Interview with new RAI Area Directors: Jon Peterson, Cullen Jennings, conducted by Mirjam Kühne
Recently a new IETF area has been created: Real-Time Applications and Infrastructure (RAI). We wanted to find out more about the motivation behind this decision and the scope of the new area.
Question: When was it decided to set up a new area?
Jon: Already 5 or 6 years ago people spoke about setting up an area that was focused on – what they then called telephony. At that time many people viewed it as this ‘container to put all this radioactive material into, so it cannot contaminate the rest of the IETF’ and therefore resisted that idea. Now the situation is quite different with SIP and similar technologies having gained a certain prominence in the industry. We are certainly generating enough documents and working groups and have enough visibility that it easily warrants its own area.
Cullen: It also reflects what is going on in the industry and as a result there are new people with new energy in this field. 2 WGs were moved out of Applications (simple and geopriv). The rest were moved from Transport. [Editor's note: a full list of RAI WGs is included at the end of this article]. The scope of things that we were trying to cover in the Transport area was diverging further apart. It was covering an incredible range.
Jon: We needed to have at least two very distinct areas of expertise to work in Transport. You needed to understand UDP plus all the SIP related work. That makes it hard to find people to fill the job. I was brought in as a Transport AD, because I had SIP expertise. I was not really a TCP expert.
Cullen: My area of expertise is also around SIP and the whole communications area.
Jon: Another aspect is security: there are people who design security mechanisms and there are people who know how to apply security mechanisms to protocols that need them. And I think in that latter category we have significant expertise.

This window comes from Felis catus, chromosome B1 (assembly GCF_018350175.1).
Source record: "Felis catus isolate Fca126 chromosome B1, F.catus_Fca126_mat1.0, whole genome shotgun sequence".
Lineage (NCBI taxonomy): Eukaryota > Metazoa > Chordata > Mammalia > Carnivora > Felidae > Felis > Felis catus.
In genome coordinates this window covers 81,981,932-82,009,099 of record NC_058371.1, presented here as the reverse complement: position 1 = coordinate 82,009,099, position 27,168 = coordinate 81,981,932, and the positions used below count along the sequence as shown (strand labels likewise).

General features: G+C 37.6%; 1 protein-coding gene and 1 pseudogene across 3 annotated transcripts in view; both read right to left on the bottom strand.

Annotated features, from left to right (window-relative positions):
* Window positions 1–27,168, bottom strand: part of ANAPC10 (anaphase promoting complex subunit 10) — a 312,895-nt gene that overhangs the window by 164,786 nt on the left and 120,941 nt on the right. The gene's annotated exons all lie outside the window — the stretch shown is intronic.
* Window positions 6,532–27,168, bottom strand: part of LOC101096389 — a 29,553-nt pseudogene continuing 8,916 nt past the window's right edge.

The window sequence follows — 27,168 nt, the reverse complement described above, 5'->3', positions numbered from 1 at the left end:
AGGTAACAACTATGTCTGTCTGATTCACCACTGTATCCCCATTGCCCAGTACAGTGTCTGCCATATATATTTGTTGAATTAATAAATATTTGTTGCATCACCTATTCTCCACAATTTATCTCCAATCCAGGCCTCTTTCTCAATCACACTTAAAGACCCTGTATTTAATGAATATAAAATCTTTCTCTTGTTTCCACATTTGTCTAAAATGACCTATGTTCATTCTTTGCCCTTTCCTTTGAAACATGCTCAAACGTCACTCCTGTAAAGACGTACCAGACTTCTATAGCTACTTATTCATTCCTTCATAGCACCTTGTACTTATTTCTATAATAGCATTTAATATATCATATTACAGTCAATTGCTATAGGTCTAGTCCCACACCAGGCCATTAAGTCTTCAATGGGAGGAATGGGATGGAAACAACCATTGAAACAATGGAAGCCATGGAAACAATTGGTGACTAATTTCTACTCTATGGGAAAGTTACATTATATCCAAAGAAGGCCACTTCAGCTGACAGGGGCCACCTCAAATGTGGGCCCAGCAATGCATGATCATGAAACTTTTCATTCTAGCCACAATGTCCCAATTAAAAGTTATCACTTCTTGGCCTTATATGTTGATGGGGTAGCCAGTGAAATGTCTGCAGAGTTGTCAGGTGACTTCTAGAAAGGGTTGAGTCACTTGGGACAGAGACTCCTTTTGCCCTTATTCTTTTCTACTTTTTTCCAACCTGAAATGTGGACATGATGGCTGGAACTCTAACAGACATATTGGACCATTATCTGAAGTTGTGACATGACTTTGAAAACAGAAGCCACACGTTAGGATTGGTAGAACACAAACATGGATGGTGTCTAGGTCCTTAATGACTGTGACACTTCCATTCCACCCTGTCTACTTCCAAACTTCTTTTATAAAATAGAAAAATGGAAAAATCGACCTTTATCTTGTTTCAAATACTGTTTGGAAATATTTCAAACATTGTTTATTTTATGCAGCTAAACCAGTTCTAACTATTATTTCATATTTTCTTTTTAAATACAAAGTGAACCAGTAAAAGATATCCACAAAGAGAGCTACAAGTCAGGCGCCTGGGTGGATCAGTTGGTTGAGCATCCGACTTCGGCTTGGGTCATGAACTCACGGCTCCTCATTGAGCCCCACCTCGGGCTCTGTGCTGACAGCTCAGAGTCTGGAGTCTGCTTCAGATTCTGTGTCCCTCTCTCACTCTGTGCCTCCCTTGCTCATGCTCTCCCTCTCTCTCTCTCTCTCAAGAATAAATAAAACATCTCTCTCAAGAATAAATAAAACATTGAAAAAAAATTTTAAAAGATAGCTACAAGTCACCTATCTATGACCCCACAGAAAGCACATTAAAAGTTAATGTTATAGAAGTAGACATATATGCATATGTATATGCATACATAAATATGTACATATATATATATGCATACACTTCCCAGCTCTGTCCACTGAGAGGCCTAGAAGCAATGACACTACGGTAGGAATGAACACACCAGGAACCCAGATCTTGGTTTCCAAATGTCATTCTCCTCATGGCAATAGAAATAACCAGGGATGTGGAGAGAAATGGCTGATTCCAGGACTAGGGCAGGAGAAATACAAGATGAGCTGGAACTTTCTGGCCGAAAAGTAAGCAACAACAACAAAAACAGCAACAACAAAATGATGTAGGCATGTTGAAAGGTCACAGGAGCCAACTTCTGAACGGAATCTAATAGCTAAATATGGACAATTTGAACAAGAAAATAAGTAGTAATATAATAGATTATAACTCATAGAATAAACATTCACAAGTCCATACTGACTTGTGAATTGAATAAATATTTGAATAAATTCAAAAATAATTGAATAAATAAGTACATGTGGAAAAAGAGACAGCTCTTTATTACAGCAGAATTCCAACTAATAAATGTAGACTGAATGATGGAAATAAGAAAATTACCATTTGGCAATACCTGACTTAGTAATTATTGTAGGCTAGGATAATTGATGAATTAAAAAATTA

Cullen: over the last 5 years, the whole issue of bringing presence in and how presence works for communication systems, how to set up policies and how to deal with these various aspects, is something no one was an expert in a few years ago.
Jon: Another factor that is worth mentioning is scheduling. Having the Transport area include all of the SIP related meetings, finding time for all the meetings and trying to ensure that people can make it, became increasingly difficult.
Question: What are the main topics currently being worked on in the RAI area?
Jon: The work on emergency services for real time communications (related to emergency phone numbers like 911, 112) is important (see Emergency Context Resolution with Internet Technologies (ecrit) WG). There has been an enormous amount of work and clearly also some controversy around various ways to do the protocol. That is one of the topics that the industry at large recognises as a potentially limiting factor for deployment, for instance with Voice over IP.
Cullen: This is another example, like enum, that does not only involve technical issues, but also touches on regulatory, operational and practical issues. The emergency response work that is being developed now is likely to be better than the currently deployed systems in many ways. It takes into account mobile devices and allows a broad range of location information to be reported to the emergency responder. It also provides ways to place policy to restrict the privacy of the location information.
Jon: We had a BoF on peer2peer at this IETF 65. I believe everyone in the SIP community here at the IETF thought this was an enormously important effort. Although in this kind of environment there is bound to be disagreement about exactly the right approach. There are a lot of alternatives. There is a very strong consensus that we need to do something in this space, but we are not sure how SIP could operate in a context without service providers at all.
Cullen: We had a RAI open are meeting at IETF 65 where we talked about some issues that were relevant to lots of the WGs in the area. We spoke about how people want to organise work, how to be more effective and how to get lots of high quality documents done quickly.
Jon: The community has lots of good ideas about that.
The good news is that a lot of the core work on SIP itself is done. There is still a lot of work to do around leveraging it and building applications.
List of WGs in the Real-Time Applications and Infrastructure Area:
avt – Audio/Video Transport
ecrit – Emergency Context Resolution with Internet Technologies
enum – Telephone Number Mapping
geopriv – Geographic Location/Privacy
ieprep – Internet Emergency Preparedness
iptel – IP Telephony
mmusic – Multiparty Multimedia Session Control
sigtran – Signaling Transport
simple – SIP for Instant Messaging and Presence Leveraging Extensions
sip – Session Initiation Protocol
sipping – Session Initiation Proposal Investigation
speechsc – Speech Services Control
speermint – Session Peering for Multimedia Interconnect
xcon – Centralized Conferencing
University technology Security Officer at Harvard University: "The IETF is an incredibly important forum for the creation of standards – and standards in the true sense: they are standards, because people use them, not standards in the false sense of the traditional standards bodies where governments say ‘you must use this specification.."